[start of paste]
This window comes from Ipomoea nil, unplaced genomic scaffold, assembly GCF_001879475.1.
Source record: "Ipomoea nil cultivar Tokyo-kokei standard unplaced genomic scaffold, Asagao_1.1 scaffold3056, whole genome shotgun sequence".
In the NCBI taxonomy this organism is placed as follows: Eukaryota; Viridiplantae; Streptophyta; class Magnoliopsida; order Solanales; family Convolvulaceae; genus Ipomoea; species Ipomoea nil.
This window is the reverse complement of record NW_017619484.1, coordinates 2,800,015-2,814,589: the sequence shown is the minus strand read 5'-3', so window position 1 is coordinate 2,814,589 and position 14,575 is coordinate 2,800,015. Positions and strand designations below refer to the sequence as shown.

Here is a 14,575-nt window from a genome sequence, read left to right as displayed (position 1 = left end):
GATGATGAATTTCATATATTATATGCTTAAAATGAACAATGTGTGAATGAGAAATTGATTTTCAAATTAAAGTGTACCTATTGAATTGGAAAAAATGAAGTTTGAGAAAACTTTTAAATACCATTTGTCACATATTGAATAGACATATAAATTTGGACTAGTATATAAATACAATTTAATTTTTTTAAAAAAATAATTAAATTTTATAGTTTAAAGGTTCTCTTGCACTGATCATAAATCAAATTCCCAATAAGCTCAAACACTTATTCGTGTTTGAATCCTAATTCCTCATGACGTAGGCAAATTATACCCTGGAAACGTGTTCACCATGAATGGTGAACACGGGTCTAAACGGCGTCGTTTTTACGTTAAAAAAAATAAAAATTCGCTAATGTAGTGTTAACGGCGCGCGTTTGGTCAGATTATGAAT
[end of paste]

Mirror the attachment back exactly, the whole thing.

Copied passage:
This window comes from Ipomoea nil, unplaced genomic scaffold, assembly GCF_001879475.1.
Source record: "Ipomoea nil cultivar Tokyo-kokei standard unplaced genomic scaffold, Asagao_1.1 scaffold3056, whole genome shotgun sequence".
In the NCBI taxonomy this organism is placed as follows: Eukaryota; Viridiplantae; Streptophyta; class Magnoliopsida; order Solanales; family Convolvulaceae; genus Ipomoea; species Ipomoea nil.
This window is the reverse complement of record NW_017619484.1, coordinates 2,800,015-2,814,589: the sequence shown is the minus strand read 5'-3', so window position 1 is coordinate 2,814,589 and position 14,575 is coordinate 2,800,015. Positions and strand designations below refer to the sequence as shown.

Here is a 14,575-nt window from a genome sequence, read left to right as displayed (position 1 = left end):
GATGATGAATTTCATATATTATATGCTTAAAATGAACAATGTGTGAATGAGAAATTGATTTTCAAATTAAAGTGTACCTATTGAATTGGAAAAAATGAAGTTTGAGAAAACTTTTAAATACCATTTGTCACATATTGAATAGACATATAAATTTGGACTAGTATATAAATACAATTTAATTTTTTTAAAAAAATAATTAAATTTTATAGTTTAAAGGTTCTCTTGCACTGATCATAAATCAAATTCCCAATAAGCTCAAACACTTATTCGTGTTTGAATCCTAATTCCTCATGACGTAGGCAAATTATACCCTGGAAACGTGTTCACCATGAATGGTGAACACGGGTCTAAACGGCGTCGTTTTTACGTTAAAAAAAATAAAAATTCGCTAATGTAGTGTTAACGGCGCGCGTTTGGTCAGATTATGAAT